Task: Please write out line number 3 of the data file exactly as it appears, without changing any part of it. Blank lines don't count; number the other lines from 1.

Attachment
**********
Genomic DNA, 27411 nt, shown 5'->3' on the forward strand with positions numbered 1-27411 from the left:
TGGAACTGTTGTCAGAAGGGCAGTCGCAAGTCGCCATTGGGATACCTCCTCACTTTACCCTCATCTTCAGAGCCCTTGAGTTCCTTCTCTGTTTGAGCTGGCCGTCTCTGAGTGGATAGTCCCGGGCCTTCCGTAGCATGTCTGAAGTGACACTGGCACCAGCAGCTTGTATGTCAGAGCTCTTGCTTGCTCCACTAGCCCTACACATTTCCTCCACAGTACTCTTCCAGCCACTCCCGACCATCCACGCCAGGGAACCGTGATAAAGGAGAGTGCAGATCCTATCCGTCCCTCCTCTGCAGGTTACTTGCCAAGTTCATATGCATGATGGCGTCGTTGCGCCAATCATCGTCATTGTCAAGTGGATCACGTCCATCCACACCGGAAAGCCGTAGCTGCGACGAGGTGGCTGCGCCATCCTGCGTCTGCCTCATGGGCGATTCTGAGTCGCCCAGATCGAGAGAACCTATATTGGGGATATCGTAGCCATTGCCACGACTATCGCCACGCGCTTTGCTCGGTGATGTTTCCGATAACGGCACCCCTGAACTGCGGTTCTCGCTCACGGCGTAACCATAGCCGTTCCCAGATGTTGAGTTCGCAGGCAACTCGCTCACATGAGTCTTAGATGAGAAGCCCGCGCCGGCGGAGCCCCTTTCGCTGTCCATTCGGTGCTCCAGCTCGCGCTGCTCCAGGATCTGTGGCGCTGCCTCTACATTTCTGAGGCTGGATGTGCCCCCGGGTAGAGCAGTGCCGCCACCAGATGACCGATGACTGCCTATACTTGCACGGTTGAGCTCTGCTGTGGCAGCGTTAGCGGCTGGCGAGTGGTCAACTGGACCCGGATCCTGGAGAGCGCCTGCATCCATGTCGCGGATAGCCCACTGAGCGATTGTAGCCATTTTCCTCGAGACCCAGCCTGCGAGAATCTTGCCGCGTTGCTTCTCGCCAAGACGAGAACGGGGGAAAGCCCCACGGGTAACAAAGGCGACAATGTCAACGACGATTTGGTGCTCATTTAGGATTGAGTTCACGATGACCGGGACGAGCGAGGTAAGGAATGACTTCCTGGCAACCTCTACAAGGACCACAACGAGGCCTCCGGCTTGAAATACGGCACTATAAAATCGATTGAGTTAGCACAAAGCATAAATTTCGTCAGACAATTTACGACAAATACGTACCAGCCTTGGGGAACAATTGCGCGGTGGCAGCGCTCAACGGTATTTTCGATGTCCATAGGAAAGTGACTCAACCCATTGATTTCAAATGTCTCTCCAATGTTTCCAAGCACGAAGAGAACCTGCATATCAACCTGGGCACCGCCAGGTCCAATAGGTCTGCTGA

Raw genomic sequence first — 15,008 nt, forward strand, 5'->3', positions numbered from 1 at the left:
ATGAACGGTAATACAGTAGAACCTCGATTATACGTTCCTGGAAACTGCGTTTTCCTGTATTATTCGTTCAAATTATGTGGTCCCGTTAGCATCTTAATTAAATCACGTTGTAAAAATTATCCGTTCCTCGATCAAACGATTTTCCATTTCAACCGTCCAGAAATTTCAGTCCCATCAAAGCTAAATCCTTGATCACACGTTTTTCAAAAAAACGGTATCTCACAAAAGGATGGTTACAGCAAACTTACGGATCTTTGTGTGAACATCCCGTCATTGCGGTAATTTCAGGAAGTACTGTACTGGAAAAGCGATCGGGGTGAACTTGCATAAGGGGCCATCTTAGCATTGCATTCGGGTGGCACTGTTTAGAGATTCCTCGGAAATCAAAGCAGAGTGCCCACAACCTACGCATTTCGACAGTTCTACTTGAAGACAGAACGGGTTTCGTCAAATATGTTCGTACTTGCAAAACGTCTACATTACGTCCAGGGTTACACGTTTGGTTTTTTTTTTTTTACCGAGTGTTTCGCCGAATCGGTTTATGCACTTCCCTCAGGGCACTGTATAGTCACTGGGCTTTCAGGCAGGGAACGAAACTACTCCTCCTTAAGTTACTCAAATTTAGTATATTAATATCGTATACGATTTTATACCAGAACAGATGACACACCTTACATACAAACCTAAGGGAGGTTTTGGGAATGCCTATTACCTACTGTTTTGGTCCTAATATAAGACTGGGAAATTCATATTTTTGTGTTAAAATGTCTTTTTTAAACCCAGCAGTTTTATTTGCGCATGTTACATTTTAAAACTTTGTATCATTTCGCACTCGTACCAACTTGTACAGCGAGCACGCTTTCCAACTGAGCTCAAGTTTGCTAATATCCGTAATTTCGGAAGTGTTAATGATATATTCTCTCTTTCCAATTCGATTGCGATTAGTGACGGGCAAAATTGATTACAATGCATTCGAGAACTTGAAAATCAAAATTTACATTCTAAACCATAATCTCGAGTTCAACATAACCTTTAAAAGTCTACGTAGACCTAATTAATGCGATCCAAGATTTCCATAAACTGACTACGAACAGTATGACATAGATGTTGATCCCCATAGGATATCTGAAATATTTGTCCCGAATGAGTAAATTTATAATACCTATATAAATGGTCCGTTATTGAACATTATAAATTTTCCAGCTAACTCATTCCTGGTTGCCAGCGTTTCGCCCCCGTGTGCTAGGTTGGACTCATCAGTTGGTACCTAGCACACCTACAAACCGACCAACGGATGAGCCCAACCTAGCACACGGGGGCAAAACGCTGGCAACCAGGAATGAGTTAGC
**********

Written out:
Raw genomic sequence first — 15,008 nt, forward strand, 5'->3', positions numbered from 1 at the left: